In the picture above you can see the little brick towers, holding the floor up. In the top picture, the “D” denotes a section of flue that was built into the walls, allowing the cooled air to escape. This is a view of two adjoining rooms, and the small opening in the left of the bottom picture, and center of the top picture allowed heated air to go under both rooms. The small model to the right should help to visualize the space. The main disadvantage of the hypocaust system is carbon dioxide poisoning. The fumes created by the fire in the furnace easily crept out of the holding space below the false floor and into the main space. Although it is easily detectable and preventable today, the Romans probably had no idea of this concept.
These systems were expensive to build and not usually found in private homes. The picture above is an artist’s suggestion of how this building may have looked. Notice it is depicted as being right next to the water, while the current crypt is far from the edge of the Seine. This is because the outlines of the island have changed considerably over time.
The main use for hypocausts was found in the large public bathhouses, although this looks to have been a small bathhouse or even a private residence. Sauna rooms were created by adding a pool of water, heated by the same fire heating the air below. This created a hot, humid space to clean oneself and converse with friends. The temperature could have easily reached 100 degrees Fahrenheit and the humidity could have reached 100% due to the pools.
In the picture above we see a room marked “S” which is believed to have been a heated pool. The small model to the left helps to visualize the space. The water would have been heated by the same fire that provided heated air beneath the floor. Again this would have been a small public pool, perhaps because space was limited on the island.
The excavation of this area in 1965 also yielded artifacts such as these beautiful glass vases and glasses, on display in the museum.
From 435 to 439, Attila the Hun conquered, pillaged and attacked his way through eastern and central Europe. Attila then moved on to the West Roman Empire and in 450, he demanded that Honoria, sister of the Western Emperor, Valentinian III, marry him and also receive half of the West Roman Empire as her dowry. Valentinian refused. In 451 AD Attila invaded Gaul. Just as they seemed about to sack Paris, the Huns altered their course to the south, only to be defeated at the Battle of Châlons, near Orléans, by Aëtius, the last effective general of the Roman Imperial armies. A young Christian girl named Geneviève, who had preached to the alarmed Parisians that God would intervene on the city’s behalf, later became the patron saint of Paris.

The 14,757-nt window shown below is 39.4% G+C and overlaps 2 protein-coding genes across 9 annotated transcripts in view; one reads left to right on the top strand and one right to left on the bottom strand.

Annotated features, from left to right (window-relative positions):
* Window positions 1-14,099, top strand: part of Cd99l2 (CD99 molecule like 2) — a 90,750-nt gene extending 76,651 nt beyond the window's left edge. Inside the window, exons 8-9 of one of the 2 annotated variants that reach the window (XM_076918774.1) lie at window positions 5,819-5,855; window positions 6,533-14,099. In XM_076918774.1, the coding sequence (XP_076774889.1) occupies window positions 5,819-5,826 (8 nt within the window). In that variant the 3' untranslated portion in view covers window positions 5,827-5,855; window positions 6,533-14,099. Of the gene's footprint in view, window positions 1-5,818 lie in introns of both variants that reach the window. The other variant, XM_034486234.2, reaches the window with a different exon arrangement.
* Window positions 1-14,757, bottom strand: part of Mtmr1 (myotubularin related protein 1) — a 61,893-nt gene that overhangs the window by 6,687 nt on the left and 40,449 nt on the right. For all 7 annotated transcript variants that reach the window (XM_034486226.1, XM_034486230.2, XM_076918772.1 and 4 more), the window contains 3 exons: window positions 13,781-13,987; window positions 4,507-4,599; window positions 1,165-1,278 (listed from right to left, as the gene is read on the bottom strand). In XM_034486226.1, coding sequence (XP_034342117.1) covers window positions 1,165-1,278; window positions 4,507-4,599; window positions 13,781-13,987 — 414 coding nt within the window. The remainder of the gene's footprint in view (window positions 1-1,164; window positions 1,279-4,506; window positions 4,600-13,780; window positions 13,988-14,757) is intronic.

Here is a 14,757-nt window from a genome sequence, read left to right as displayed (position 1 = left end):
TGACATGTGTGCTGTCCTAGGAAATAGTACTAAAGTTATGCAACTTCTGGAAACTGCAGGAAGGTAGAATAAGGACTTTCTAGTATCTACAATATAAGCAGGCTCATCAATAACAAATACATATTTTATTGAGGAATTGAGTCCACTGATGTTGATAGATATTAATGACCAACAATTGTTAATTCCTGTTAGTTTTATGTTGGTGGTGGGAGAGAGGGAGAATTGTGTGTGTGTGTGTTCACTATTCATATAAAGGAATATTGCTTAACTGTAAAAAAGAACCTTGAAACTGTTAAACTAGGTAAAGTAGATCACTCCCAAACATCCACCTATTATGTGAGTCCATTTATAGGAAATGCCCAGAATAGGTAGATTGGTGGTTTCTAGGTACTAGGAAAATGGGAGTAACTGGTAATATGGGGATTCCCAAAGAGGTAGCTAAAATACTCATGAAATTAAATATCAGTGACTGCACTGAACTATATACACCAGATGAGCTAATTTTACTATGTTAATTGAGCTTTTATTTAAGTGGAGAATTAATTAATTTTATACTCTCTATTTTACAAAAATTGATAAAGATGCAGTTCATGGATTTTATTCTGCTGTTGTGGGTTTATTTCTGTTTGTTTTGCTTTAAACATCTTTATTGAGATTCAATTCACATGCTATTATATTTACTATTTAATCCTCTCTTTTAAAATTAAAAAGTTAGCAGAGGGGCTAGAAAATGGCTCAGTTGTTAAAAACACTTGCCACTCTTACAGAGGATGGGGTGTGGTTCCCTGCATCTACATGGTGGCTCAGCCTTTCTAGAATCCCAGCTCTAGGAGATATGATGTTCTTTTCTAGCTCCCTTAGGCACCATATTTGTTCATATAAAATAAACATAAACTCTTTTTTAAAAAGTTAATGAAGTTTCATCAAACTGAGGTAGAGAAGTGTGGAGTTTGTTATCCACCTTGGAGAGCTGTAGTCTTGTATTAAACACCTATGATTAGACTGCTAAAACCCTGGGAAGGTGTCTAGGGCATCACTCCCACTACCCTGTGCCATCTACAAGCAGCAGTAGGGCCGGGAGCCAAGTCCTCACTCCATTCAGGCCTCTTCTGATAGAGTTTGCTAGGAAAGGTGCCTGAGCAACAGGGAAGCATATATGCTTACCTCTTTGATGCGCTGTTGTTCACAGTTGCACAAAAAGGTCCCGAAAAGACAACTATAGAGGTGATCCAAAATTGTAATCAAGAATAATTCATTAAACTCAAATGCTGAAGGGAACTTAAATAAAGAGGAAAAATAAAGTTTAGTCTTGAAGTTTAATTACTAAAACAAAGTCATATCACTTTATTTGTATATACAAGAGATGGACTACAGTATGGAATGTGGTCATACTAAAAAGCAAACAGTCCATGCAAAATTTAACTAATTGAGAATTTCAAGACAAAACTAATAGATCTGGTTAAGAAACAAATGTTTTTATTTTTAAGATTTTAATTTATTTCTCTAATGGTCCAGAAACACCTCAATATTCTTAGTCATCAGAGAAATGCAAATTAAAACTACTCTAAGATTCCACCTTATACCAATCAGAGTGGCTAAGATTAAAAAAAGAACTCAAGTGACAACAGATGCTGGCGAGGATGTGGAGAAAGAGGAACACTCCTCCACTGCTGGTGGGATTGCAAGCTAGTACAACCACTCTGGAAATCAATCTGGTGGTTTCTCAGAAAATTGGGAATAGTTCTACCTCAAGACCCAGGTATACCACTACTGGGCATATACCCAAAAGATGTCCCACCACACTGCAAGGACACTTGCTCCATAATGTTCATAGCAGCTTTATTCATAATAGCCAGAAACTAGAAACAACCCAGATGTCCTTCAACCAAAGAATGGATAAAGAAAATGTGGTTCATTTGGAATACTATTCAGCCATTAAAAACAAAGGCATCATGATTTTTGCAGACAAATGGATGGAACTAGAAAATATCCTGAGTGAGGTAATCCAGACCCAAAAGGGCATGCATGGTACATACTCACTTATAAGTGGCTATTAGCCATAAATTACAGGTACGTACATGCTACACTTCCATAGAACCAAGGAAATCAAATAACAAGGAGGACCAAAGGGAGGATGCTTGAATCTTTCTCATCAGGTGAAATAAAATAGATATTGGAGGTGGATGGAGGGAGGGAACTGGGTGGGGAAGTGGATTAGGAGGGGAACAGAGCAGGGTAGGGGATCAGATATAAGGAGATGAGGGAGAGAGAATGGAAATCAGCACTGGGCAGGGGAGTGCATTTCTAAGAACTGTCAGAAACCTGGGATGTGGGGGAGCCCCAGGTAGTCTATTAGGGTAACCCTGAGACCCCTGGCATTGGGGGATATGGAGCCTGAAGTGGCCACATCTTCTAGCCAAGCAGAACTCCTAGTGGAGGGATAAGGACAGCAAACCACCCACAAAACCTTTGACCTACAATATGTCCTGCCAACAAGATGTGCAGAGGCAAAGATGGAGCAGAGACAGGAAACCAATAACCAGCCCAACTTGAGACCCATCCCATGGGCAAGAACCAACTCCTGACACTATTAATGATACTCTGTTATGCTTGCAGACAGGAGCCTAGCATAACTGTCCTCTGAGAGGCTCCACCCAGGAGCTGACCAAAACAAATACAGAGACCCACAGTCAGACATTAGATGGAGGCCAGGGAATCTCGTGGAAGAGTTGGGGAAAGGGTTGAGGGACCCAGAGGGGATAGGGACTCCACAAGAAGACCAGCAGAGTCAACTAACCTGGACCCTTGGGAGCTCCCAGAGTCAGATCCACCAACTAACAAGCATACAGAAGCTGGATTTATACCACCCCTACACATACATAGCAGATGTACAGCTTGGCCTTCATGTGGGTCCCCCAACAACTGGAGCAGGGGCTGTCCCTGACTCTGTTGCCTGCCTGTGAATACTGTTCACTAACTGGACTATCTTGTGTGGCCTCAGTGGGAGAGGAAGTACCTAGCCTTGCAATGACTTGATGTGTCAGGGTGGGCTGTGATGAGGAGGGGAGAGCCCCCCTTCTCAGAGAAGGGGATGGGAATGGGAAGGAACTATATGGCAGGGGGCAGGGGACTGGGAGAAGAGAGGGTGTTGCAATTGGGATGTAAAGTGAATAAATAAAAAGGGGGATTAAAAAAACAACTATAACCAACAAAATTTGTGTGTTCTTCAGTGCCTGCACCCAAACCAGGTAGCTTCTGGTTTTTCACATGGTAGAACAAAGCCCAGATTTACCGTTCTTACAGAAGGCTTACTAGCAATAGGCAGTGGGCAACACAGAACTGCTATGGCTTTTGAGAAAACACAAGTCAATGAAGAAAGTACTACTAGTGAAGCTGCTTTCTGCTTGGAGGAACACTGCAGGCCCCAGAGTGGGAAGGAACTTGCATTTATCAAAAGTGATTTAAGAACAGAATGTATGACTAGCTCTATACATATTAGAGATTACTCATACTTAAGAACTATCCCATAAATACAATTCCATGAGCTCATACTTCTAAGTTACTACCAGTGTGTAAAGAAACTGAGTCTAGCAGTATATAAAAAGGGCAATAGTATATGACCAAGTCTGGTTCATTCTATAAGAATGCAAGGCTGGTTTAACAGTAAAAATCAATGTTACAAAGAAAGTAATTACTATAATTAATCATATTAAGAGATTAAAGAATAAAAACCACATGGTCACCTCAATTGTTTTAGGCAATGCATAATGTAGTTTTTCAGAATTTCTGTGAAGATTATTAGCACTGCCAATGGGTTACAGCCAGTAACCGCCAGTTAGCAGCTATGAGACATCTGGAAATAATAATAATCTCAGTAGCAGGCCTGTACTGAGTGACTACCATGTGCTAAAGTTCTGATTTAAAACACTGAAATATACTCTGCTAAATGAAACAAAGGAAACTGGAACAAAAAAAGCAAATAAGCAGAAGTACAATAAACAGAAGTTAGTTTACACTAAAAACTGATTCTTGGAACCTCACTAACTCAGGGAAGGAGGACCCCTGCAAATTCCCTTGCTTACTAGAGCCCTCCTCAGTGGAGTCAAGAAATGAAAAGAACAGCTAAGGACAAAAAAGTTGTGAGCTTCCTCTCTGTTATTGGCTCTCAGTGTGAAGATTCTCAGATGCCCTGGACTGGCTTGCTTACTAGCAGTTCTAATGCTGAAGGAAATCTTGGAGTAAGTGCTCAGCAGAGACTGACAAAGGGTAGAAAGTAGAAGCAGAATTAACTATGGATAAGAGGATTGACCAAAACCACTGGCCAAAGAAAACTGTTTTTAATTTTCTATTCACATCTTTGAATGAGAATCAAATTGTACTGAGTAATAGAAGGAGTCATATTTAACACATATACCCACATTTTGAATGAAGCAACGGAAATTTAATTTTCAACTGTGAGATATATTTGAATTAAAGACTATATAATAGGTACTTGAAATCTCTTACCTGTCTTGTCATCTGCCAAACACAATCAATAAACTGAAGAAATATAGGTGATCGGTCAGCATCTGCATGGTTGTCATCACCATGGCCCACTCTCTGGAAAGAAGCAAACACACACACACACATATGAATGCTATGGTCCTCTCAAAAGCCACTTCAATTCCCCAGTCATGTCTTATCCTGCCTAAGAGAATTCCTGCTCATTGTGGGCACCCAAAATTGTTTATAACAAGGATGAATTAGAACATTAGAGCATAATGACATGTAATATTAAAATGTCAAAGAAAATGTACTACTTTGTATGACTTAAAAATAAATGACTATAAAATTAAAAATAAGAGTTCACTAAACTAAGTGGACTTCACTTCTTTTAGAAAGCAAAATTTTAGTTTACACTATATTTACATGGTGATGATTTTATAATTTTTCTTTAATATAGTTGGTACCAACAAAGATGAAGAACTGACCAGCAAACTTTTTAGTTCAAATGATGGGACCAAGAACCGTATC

In 454, when at court in Ravenna, Aëtius was slain by Emperor Valentinian’s own hand. Edward Gibbon credits Sidonius Apollinaris with the famous observation, “I am ignorant, sir, of your motives or provocations; I only know that you have acted like a man who has cut off his right hand with his left”. In 486, Clovis defeated Syagrius, the last Roman official in northern Gaul. Using the political vacuum in Gaul to his advantage, Clovis took over the remnants of the Roman army and administrative structure. With Rome out of the way and little left to cling to, survivors of the city reclaimed the name Paris, from Parisii, the name of the area’s original inhabitants.
One of the inhabitants of this medieval town was Geneviève, now a Saint. King Clovis, who converted to Christianity in 496, listened often with deference to the advice of St. Geneviève, and granted liberty to several captives at her request. In 508, Clovis became the first Christian Frankish king and made Paris his capital. He built Geneviève an abbey, Saint Etienne du Mont. All that remains of the ancient abbey today is the Tower of Clovis, which is now part of the Lycée Henri IV. On Ile de la Cité the Merovingian Kings constructed their palace and the city began once again to grow. Just as the Romans used to do, they filled in the remnants of the previous buildings and built above them. In 845, the Vikings rowed up the Seine and attacked Paris. This they did again twice more in the 860s, each time leaving only when the acquisition of loot or bribes was acceptable to them.